The pillar—seven meters (23 feet) high and weighing more than six tons—is said to have been fashioned at the time of Chandragupta II Vikramaditya (375–413), though other authorities give dates as early as 912 BCE, initially stood in the centre of a Jain temple complex housing twenty-seven temples that were destroyed by Qutb-ud-din Aybak, and their material was used in building the Qutub Minar and Quwwat-ul-Islam mosque. Made up of 98% pure wrought iron, it is 7.21m (23 feet 8 inches) high, with 93 cm (36.6 inches) buried below the present floor level, and has a diameter of 41 cm (16 inches) at the bottom which tapers towards the upper end. The pillar was manufactured by forge welding. The temperatures required to form such a pillar by forge welding could only have been achieved by the combustion of coal.

The mystery of the use of iron in Asia especially in India is one that largely baffles modern metallurgists. It is assumed that these countries developed iron and other metallurgical skills after the west, but the evidence points otherwise. Nikolass van der Merwe gives the orthodox view: “Spreading east from the Mediterranean, iron was diffused throughout most of Asia before the Christian era. By 1100 B.C. it was in use in Persia, from where it spread to Pakistan and India. The date of the arrival of iron in India is still a matter of some dispute; until recently, iron was assumed to have reached Northern India around 500 B.C., where it appears at the sites of Taxila, Histinapura, and Ahichatra in association with the distinctive ‘Northern Black Polished’ pottery type.

To add to the evidence that ancient India had highly advanced smelting works, the monthly Motilal Banarsidass Newsletter from New Delhi, India reported in its July 1998 edition that findings by the State Archaeology Department after excavations in Sonebhadra district, Lucknow, India, may revolutionize history as regards to the antiquity of iron. The department has unearthed iron artifacts dated between 1200—1300 B.C. at the Raja Nal Ka Tila site in the Karmanasa river valley of north Sonebhadra. Said the newsletter, “Radio carbon dating of one of the samples done by the Birbal Sahani Institute of Palaeobotany has established that it belongs to 1300 B.C., taking the antiquity of iron at least 400 years back, even by conservative estimates. This date of iron is one of the earliest in the Indian subcontinent.” And, these are conservative estimates indeed. There is considerable evidence that mining and iron working have gone on long before 1300 B.C.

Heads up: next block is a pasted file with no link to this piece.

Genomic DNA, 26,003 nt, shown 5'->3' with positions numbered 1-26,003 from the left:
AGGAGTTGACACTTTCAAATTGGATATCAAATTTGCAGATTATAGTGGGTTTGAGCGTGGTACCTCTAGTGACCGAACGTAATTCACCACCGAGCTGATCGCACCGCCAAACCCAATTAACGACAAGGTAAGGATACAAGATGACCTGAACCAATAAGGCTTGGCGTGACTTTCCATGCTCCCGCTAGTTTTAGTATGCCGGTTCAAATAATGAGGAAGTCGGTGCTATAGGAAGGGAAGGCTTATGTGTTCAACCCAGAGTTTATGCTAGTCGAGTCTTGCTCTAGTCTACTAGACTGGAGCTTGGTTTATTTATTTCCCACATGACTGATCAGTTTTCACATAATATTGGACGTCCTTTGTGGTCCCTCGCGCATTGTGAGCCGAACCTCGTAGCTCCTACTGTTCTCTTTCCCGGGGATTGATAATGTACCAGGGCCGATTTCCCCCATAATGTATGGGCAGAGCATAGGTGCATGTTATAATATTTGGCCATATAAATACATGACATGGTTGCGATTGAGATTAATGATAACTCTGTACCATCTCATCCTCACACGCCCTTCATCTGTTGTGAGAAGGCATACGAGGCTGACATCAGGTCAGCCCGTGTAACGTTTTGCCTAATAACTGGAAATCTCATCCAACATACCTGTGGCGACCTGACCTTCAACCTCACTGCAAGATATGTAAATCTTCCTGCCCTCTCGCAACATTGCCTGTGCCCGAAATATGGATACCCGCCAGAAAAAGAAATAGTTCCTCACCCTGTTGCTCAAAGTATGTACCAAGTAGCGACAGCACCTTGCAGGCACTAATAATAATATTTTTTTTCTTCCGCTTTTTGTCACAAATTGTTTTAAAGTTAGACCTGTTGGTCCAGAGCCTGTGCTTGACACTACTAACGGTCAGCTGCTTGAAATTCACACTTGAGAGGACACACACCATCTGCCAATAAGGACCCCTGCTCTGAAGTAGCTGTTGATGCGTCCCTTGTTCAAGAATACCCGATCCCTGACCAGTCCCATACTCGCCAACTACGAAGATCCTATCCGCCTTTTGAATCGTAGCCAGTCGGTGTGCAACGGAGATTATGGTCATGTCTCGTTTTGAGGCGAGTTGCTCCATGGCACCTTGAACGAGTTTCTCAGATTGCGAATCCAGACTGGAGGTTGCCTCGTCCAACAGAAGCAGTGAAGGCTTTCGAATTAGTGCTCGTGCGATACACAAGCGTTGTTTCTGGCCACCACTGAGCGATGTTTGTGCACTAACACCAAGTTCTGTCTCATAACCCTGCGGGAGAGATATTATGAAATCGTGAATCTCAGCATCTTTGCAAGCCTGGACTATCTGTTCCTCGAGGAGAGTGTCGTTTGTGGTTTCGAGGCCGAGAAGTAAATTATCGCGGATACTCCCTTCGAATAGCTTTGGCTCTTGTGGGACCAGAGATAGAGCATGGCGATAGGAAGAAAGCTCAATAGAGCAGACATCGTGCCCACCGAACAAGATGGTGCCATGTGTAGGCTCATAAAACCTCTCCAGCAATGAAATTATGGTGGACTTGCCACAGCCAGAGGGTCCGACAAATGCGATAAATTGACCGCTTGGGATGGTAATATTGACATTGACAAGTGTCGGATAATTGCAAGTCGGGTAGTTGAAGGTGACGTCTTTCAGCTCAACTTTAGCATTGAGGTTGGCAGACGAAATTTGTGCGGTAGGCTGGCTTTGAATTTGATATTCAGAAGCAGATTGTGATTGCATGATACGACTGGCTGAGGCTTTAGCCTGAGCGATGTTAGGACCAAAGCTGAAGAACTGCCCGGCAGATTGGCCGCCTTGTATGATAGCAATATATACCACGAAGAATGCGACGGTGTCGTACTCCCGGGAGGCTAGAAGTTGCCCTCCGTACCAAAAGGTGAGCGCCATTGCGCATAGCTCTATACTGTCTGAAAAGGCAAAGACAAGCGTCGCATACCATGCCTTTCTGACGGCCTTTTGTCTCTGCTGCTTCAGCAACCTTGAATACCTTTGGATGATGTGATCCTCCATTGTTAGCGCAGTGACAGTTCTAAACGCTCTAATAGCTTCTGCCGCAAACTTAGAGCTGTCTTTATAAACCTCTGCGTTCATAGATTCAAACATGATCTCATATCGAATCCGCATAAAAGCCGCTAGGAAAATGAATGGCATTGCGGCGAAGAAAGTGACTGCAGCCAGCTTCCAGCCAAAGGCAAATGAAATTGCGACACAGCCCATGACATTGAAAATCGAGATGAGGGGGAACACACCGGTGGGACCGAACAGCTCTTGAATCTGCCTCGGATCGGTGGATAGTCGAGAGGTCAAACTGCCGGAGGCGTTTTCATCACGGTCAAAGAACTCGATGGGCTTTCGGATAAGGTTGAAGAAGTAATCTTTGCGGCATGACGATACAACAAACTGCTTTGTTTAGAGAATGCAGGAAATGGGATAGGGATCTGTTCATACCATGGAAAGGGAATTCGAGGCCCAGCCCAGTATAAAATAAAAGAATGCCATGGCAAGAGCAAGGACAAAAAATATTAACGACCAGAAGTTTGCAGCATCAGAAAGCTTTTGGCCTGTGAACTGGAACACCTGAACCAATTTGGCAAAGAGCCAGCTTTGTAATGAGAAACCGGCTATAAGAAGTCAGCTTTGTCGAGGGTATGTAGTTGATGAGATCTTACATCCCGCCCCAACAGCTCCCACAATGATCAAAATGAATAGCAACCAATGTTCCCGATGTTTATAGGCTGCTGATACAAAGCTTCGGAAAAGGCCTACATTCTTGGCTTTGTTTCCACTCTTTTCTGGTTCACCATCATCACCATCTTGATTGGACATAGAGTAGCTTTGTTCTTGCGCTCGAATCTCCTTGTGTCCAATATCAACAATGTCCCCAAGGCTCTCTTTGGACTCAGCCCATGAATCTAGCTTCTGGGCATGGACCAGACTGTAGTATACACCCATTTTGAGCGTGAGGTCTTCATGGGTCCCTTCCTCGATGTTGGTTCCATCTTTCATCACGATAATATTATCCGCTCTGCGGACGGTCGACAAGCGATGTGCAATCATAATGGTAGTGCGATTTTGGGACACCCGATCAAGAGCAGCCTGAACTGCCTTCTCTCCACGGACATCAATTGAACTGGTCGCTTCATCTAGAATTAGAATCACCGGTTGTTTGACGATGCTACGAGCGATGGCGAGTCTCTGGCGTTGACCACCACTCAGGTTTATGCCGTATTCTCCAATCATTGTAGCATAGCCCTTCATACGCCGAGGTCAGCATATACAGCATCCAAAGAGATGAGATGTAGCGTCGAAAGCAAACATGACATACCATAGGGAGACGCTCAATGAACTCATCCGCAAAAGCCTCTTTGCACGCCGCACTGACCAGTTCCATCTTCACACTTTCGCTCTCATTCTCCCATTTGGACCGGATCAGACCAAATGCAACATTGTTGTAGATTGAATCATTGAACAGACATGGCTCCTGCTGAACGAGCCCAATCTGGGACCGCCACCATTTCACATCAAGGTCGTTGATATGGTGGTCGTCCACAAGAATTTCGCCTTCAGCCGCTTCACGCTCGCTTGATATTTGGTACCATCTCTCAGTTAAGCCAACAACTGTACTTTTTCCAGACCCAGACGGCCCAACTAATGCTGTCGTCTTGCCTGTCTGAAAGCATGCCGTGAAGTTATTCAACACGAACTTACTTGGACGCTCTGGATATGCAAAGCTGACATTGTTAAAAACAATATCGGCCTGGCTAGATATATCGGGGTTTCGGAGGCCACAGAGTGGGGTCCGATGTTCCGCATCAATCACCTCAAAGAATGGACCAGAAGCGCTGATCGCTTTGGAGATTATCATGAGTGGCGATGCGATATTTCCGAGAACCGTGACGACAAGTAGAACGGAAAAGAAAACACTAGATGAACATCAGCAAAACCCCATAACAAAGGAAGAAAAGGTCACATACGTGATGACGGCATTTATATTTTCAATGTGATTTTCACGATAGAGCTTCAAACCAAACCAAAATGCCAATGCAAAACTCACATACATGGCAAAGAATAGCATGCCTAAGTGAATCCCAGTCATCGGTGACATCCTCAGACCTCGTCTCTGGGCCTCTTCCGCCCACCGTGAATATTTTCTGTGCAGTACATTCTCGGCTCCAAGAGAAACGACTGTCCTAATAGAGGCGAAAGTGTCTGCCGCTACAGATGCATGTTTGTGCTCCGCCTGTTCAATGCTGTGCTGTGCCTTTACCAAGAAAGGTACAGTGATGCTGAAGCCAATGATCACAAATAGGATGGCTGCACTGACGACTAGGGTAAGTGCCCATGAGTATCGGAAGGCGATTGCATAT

The pillar bears a Sanskrit inscription in Brahmi script which states that it was erected as a standard in honour of Lord Vishnu. It also praises the valor and qualities of a king referred to simply as Chandra, who has been identified with the Gupta King Chandragupta II Vikramaditya (375-413). The inscription reads (in the translation given in the tablets erected by Pandit Banke Rai in 1903):

Sanskrit Inscription

“He, on whose arm fame was inscribed by the sword, when, in battle in the Vanga countries (Bengal), he kneaded (and turned) back with (his) breast the enemies who, uniting together, came against (him);-he, by whom, having crossed in warfare the seven mouths of the (river) Sindhu, the Vahlikas were conquered;-he, by the breezes of whose prowess the southern ocean is even still perfumed;- (Line 3.)-He, the remnant of the great zeal of whose energy, which utterly destroyed (his) enemies, like (the remnant of the great glowing heat) of a burned-out fire in a great forest, even now leaves not the earth; though he, the king, as if wearied, has quit this earth, and has gone to the other world, moving in (bodily) from to the land (of paradise) won by (the merit of his) actions, (but) remaining on (this) earth by (the memory of his) fame;- (L. 5.)-By him, the king,-who attained sole supreme sovereignty in the world, acquired by his own arm and (enjoyed) for a very long time; (and) who, having the name of Chandra, carried a beauty of countenance like (the beauty of) the full-moon,-having in faith fixed his mind upon (the god) Vishnu, this lofty standard of the divine Vishnu was set up on the hill (called) Vishnupada.”